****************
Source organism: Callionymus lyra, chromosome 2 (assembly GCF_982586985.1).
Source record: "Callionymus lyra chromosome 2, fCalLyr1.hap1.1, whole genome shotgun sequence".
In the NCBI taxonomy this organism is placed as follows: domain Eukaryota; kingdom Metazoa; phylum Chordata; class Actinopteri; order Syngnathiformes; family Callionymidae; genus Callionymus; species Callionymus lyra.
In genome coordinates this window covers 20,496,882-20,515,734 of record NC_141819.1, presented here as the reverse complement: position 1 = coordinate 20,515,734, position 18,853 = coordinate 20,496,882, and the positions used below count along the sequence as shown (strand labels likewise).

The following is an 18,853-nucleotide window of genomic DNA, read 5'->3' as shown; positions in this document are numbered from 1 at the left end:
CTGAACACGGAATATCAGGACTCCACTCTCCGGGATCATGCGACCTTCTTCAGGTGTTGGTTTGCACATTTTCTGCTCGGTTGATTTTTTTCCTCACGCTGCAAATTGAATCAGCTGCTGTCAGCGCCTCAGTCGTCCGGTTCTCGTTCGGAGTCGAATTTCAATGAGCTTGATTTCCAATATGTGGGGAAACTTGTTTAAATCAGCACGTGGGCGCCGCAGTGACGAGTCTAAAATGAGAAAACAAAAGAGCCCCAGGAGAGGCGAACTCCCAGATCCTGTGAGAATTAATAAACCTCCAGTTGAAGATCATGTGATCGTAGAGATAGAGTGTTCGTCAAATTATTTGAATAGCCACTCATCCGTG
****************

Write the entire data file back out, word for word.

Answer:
Source organism: Callionymus lyra, chromosome 2 (assembly GCF_982586985.1).
Source record: "Callionymus lyra chromosome 2, fCalLyr1.hap1.1, whole genome shotgun sequence".
In the NCBI taxonomy this organism is placed as follows: domain Eukaryota; kingdom Metazoa; phylum Chordata; class Actinopteri; order Syngnathiformes; family Callionymidae; genus Callionymus; species Callionymus lyra.
In genome coordinates this window covers 20,496,882-20,515,734 of record NC_141819.1, presented here as the reverse complement: position 1 = coordinate 20,515,734, position 18,853 = coordinate 20,496,882, and the positions used below count along the sequence as shown (strand labels likewise).

The following is an 18,853-nucleotide window of genomic DNA, read 5'->3' as shown; positions in this document are numbered from 1 at the left end:
CTGAACACGGAATATCAGGACTCCACTCTCCGGGATCATGCGACCTTCTTCAGGTGTTGGTTTGCACATTTTCTGCTCGGTTGATTTTTTTCCTCACGCTGCAAATTGAATCAGCTGCTGTCAGCGCCTCAGTCGTCCGGTTCTCGTTCGGAGTCGAATTTCAATGAGCTTGATTTCCAATATGTGGGGAAACTTGTTTAAATCAGCACGTGGGCGCCGCAGTGACGAGTCTAAAATGAGAAAACAAAAGAGCCCCAGGAGAGGCGAACTCCCAGATCCTGTGAGAATTAATAAACCTCCAGTTGAAGATCATGTGATCGTAGAGATAGAGTGTTCGTCAAATTATTTGAATAGCCACTCATCCGTG